A student kindly writes to comment on the textbook, Evolutionary Analysis, by Jon C. Herron and Scott Freeman of which, he says,
I was suprised to find “ID creationism” mentioned in my evolutionary analysis textbook. While talking about biochemical designs, the book states “creationist Michael Behe believes he has found a profusion of cases”. They mention the cilium is not irreducibly complex in an evolutionary or a mechanical sense and that IC systems can evolve by natural selection. Also, “we predict that in the coming decades, all of Behe’s examples of IC will yield to evolutionary analysis”. Have they yielded any?
Also, the objections they cite that ID makes are: violation of the 2nd law and speciation has never been directly observed.
They also bash Dembski’s NFL theorem.
Right. But why do they care? Laszlo Bencze heard about it and wrote to say,
Another way to look at it is the old ad man’s trope: “Any publicity is good publicity.” The fact that your text feels it important to dispute ID is good indication of how significant they find it. In times past no textbook writers bothered to give contemporary creationism so much as a nod. Creationism wasn’t on the map. Now ID (disparaged with the bogus term “ID creationism”) has stepped into the foreground.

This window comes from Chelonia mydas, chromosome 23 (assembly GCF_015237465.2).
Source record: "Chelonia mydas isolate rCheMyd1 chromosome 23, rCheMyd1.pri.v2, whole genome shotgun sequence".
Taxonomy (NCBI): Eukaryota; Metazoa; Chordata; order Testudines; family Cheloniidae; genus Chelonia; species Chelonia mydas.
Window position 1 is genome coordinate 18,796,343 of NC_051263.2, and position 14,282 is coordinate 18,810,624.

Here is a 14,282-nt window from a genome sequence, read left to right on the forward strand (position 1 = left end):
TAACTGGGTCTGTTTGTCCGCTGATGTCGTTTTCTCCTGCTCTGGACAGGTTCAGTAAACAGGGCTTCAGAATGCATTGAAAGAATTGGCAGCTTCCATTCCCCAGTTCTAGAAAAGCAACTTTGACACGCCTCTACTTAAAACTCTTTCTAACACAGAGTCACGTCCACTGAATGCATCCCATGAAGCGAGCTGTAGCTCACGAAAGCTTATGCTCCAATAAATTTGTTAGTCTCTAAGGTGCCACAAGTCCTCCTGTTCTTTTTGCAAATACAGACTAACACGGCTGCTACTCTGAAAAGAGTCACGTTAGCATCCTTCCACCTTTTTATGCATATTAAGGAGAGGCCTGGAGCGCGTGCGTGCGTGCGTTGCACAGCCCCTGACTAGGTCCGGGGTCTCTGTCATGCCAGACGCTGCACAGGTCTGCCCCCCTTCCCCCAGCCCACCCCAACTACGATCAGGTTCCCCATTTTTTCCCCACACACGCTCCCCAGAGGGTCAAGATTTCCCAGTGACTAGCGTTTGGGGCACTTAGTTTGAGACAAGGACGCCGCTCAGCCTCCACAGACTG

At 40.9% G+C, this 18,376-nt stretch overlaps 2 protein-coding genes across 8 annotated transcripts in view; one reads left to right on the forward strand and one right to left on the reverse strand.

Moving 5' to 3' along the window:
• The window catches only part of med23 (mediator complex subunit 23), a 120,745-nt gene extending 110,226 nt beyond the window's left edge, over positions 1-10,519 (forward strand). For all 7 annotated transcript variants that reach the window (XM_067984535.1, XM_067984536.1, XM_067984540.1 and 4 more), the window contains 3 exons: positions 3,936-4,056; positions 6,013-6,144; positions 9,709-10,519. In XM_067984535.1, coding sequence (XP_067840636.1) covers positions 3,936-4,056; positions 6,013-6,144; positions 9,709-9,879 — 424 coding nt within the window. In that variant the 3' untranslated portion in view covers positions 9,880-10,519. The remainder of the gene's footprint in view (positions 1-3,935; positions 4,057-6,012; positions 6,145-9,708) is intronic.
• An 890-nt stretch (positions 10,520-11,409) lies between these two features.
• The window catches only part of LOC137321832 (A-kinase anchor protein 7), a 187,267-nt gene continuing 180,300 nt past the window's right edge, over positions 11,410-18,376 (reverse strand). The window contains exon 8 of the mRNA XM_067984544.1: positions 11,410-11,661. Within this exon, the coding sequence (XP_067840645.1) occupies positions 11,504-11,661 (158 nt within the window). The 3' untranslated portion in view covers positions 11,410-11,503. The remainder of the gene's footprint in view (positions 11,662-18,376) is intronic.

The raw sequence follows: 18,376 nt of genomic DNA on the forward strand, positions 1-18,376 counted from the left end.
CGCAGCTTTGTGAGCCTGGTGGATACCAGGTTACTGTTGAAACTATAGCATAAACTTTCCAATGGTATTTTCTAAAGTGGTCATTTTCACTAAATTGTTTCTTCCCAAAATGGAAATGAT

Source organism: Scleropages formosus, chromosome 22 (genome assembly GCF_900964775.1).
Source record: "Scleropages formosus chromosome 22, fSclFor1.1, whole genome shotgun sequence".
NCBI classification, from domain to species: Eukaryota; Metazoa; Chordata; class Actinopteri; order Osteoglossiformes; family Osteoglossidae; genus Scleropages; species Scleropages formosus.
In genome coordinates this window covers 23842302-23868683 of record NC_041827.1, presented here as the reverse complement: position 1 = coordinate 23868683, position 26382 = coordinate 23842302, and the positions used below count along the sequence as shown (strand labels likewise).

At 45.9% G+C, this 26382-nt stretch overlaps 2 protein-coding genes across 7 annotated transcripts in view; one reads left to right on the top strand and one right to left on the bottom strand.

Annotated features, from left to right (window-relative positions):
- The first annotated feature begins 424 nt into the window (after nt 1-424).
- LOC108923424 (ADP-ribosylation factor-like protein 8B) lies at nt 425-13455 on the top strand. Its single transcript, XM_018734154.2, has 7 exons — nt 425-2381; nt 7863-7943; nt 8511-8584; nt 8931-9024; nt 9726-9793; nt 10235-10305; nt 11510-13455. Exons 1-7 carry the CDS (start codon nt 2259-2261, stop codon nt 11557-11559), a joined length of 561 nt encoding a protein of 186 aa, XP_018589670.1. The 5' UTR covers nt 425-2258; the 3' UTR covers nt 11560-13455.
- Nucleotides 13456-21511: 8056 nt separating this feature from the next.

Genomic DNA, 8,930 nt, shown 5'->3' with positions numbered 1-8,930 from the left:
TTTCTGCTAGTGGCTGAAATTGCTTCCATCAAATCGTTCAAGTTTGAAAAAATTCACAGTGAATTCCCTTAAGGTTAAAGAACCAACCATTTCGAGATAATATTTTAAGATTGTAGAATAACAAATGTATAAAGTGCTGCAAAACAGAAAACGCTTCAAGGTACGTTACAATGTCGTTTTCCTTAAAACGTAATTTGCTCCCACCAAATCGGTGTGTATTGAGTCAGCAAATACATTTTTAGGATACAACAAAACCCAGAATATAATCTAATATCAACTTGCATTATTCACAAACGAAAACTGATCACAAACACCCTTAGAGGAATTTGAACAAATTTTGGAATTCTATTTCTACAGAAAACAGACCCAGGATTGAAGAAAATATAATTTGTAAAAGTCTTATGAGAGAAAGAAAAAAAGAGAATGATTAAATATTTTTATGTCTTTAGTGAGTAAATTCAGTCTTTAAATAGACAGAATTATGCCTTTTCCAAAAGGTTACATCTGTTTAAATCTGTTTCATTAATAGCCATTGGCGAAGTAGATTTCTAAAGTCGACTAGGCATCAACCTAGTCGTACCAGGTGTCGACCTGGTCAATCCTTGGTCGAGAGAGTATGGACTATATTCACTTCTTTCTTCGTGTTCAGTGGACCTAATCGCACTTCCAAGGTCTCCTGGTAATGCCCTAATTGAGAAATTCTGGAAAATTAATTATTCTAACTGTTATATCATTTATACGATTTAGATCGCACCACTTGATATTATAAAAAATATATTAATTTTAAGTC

As for your questions, the situation is worse for a random evolution of the flagellum now than it was when Behe wrote his book. More complexity has been discovered.
Yes, and people are even trying to poach the ID brand now.
See also: Michael Behe isn’t actually a creationist, but it probably doesn’t matter. One might wonder why anybody who questions these types of folk is supposed to be a “creationist” anyway? How much longer can that last?
What the fossils told us in their own words
Follow UD News at Twitter!